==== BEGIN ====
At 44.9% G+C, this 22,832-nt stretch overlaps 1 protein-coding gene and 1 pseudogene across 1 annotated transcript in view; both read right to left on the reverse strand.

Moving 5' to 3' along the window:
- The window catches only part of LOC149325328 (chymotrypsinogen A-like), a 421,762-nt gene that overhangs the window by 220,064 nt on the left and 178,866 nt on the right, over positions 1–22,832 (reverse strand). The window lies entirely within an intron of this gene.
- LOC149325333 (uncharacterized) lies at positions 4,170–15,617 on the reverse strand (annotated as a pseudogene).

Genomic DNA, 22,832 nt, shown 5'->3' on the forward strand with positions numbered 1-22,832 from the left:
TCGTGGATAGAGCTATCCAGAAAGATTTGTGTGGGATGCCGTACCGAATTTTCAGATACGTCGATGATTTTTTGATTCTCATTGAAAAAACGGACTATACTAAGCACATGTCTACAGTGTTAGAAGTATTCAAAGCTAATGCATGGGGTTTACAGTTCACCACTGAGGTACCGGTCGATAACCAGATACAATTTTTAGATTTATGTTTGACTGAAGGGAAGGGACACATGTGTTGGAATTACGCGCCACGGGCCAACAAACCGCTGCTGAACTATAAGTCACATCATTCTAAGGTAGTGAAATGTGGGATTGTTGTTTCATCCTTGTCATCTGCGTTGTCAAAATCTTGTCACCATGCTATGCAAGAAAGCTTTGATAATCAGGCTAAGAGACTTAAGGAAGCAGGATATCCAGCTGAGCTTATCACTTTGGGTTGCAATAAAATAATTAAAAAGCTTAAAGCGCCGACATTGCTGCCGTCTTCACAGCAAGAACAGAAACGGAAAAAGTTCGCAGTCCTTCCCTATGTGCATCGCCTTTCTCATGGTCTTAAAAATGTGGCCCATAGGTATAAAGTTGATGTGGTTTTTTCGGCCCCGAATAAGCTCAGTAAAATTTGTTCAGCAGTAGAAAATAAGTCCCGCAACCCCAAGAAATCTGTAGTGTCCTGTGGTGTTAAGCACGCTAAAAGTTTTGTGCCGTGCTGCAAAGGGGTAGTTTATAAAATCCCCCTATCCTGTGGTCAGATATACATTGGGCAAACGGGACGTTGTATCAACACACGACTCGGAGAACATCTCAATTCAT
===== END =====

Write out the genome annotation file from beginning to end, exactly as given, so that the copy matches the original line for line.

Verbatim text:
At 44.9% G+C, this 22,832-nt stretch overlaps 1 protein-coding gene and 1 pseudogene across 1 annotated transcript in view; both read right to left on the reverse strand.

Moving 5' to 3' along the window:
- The window catches only part of LOC149325328 (chymotrypsinogen A-like), a 421,762-nt gene that overhangs the window by 220,064 nt on the left and 178,866 nt on the right, over positions 1–22,832 (reverse strand). The window lies entirely within an intron of this gene.
- LOC149325333 (uncharacterized) lies at positions 4,170–15,617 on the reverse strand (annotated as a pseudogene).

Genomic DNA, 22,832 nt, shown 5'->3' on the forward strand with positions numbered 1-22,832 from the left:
TCGTGGATAGAGCTATCCAGAAAGATTTGTGTGGGATGCCGTACCGAATTTTCAGATACGTCGATGATTTTTTGATTCTCATTGAAAAAACGGACTATACTAAGCACATGTCTACAGTGTTAGAAGTATTCAAAGCTAATGCATGGGGTTTACAGTTCACCACTGAGGTACCGGTCGATAACCAGATACAATTTTTAGATTTATGTTTGACTGAAGGGAAGGGACACATGTGTTGGAATTACGCGCCACGGGCCAACAAACCGCTGCTGAACTATAAGTCACATCATTCTAAGGTAGTGAAATGTGGGATTGTTGTTTCATCCTTGTCATCTGCGTTGTCAAAATCTTGTCACCATGCTATGCAAGAAAGCTTTGATAATCAGGCTAAGAGACTTAAGGAAGCAGGATATCCAGCTGAGCTTATCACTTTGGGTTGCAATAAAATAATTAAAAAGCTTAAAGCGCCGACATTGCTGCCGTCTTCACAGCAAGAACAGAAACGGAAAAAGTTCGCAGTCCTTCCCTATGTGCATCGCCTTTCTCATGGTCTTAAAAATGTGGCCCATAGGTATAAAGTTGATGTGGTTTTTTCGGCCCCGAATAAGCTCAGTAAAATTTGTTCAGCAGTAGAAAATAAGTCCCGCAACCCCAAGAAATCTGTAGTGTCCTGTGGTGTTAAGCACGCTAAAAGTTTTGTGCCGTGCTGCAAAGGGGTAGTTTATAAAATCCCCCTATCCTGTGGTCAGATATACATTGGGCAAACGGGACGTTGTATCAACACACGACTCGGAGAACATCTCAATTCAT